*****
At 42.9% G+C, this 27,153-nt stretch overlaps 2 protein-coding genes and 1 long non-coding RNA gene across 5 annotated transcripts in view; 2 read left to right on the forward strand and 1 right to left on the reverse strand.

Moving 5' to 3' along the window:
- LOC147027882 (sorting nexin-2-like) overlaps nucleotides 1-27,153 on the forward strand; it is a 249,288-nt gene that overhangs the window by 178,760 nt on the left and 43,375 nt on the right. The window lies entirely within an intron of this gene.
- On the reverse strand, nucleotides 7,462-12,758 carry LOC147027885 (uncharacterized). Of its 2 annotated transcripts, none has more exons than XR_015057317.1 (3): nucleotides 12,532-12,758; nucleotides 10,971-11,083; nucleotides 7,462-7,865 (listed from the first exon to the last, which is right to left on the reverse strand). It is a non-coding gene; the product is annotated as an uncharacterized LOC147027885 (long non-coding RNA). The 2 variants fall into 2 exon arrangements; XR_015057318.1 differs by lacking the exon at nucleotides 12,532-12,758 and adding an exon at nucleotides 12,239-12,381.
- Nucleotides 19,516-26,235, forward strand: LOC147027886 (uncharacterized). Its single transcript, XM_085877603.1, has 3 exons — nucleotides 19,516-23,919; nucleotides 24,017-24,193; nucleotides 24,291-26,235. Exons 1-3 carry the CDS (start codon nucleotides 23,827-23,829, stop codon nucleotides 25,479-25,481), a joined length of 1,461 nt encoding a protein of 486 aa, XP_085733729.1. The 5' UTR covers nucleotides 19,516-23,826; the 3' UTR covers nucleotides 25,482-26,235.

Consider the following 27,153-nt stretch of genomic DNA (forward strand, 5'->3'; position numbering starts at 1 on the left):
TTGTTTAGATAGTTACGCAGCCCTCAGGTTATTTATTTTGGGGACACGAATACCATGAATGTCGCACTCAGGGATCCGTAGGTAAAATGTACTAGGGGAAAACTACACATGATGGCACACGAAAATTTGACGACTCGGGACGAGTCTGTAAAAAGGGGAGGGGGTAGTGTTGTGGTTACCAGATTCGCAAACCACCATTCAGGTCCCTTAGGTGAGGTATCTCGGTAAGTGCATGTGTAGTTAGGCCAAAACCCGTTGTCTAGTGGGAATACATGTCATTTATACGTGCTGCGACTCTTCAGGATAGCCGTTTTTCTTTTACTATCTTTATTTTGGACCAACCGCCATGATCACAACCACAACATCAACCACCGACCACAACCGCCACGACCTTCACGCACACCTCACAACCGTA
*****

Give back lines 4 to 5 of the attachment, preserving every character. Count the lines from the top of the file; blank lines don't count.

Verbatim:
- On the reverse strand, nucleotides 7,462-12,758 carry LOC147027885 (uncharacterized). Of its 2 annotated transcripts, none has more exons than XR_015057317.1 (3): nucleotides 12,532-12,758; nucleotides 10,971-11,083; nucleotides 7,462-7,865 (listed from the first exon to the last, which is right to left on the reverse strand). It is a non-coding gene; the product is annotated as an uncharacterized LOC147027885 (long non-coding RNA). The 2 variants fall into 2 exon arrangements; XR_015057318.1 differs by lacking the exon at nucleotides 12,532-12,758 and adding an exon at nucleotides 12,239-12,381.
- Nucleotides 19,516-26,235, forward strand: LOC147027886 (uncharacterized). Its single transcript, XM_085877603.1, has 3 exons — nucleotides 19,516-23,919; nucleotides 24,017-24,193; nucleotides 24,291-26,235. Exons 1-3 carry the CDS (start codon nucleotides 23,827-23,829, stop codon nucleotides 25,479-25,481), a joined length of 1,461 nt encoding a protein of 486 aa, XP_085733729.1. The 5' UTR covers nucleotides 19,516-23,826; the 3' UTR covers nucleotides 25,482-26,235.